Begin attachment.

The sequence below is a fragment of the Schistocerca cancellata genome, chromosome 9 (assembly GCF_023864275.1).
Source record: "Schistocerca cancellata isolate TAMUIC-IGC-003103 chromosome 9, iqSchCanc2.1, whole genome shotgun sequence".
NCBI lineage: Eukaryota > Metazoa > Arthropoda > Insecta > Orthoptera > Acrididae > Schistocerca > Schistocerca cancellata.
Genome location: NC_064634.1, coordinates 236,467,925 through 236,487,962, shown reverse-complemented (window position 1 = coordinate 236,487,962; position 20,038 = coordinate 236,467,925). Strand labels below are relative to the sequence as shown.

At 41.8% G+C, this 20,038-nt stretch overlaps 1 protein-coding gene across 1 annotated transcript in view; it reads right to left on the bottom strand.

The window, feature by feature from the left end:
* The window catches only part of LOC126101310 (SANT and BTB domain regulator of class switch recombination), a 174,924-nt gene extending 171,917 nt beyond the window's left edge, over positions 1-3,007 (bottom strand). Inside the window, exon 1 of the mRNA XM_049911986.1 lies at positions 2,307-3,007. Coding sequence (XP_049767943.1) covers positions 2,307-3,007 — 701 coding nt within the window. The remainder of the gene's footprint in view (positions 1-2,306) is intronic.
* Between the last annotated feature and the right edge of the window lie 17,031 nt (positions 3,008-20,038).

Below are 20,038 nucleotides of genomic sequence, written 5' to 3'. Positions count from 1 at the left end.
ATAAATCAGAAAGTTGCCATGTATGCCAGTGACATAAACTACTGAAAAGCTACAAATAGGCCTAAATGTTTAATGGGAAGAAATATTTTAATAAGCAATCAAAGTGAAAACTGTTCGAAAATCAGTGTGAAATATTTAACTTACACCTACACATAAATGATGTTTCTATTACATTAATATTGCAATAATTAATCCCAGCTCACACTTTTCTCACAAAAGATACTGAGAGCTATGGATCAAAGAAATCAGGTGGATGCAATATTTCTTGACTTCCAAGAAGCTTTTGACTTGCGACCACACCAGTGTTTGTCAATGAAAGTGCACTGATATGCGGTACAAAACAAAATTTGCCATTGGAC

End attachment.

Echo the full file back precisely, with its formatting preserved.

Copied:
The sequence below is a fragment of the Schistocerca cancellata genome, chromosome 9 (assembly GCF_023864275.1).
Source record: "Schistocerca cancellata isolate TAMUIC-IGC-003103 chromosome 9, iqSchCanc2.1, whole genome shotgun sequence".
NCBI lineage: Eukaryota > Metazoa > Arthropoda > Insecta > Orthoptera > Acrididae > Schistocerca > Schistocerca cancellata.
Genome location: NC_064634.1, coordinates 236,467,925 through 236,487,962, shown reverse-complemented (window position 1 = coordinate 236,487,962; position 20,038 = coordinate 236,467,925). Strand labels below are relative to the sequence as shown.

At 41.8% G+C, this 20,038-nt stretch overlaps 1 protein-coding gene across 1 annotated transcript in view; it reads right to left on the bottom strand.

The window, feature by feature from the left end:
* The window catches only part of LOC126101310 (SANT and BTB domain regulator of class switch recombination), a 174,924-nt gene extending 171,917 nt beyond the window's left edge, over positions 1-3,007 (bottom strand). Inside the window, exon 1 of the mRNA XM_049911986.1 lies at positions 2,307-3,007. Coding sequence (XP_049767943.1) covers positions 2,307-3,007 — 701 coding nt within the window. The remainder of the gene's footprint in view (positions 1-2,306) is intronic.
* Between the last annotated feature and the right edge of the window lie 17,031 nt (positions 3,008-20,038).

Below are 20,038 nucleotides of genomic sequence, written 5' to 3'. Positions count from 1 at the left end.
ATAAATCAGAAAGTTGCCATGTATGCCAGTGACATAAACTACTGAAAAGCTACAAATAGGCCTAAATGTTTAATGGGAAGAAATATTTTAATAAGCAATCAAAGTGAAAACTGTTCGAAAATCAGTGTGAAATATTTAACTTACACCTACACATAAATGATGTTTCTATTACATTAATATTGCAATAATTAATCCCAGCTCACACTTTTCTCACAAAAGATACTGAGAGCTATGGATCAAAGAAATCAGGTGGATGCAATATTTCTTGACTTCCAAGAAGCTTTTGACTTGCGACCACACCAGTGTTTGTCAATGAAAGTGCACTGATATGCGGTACAAAACAAAATTTGCCATTGGAC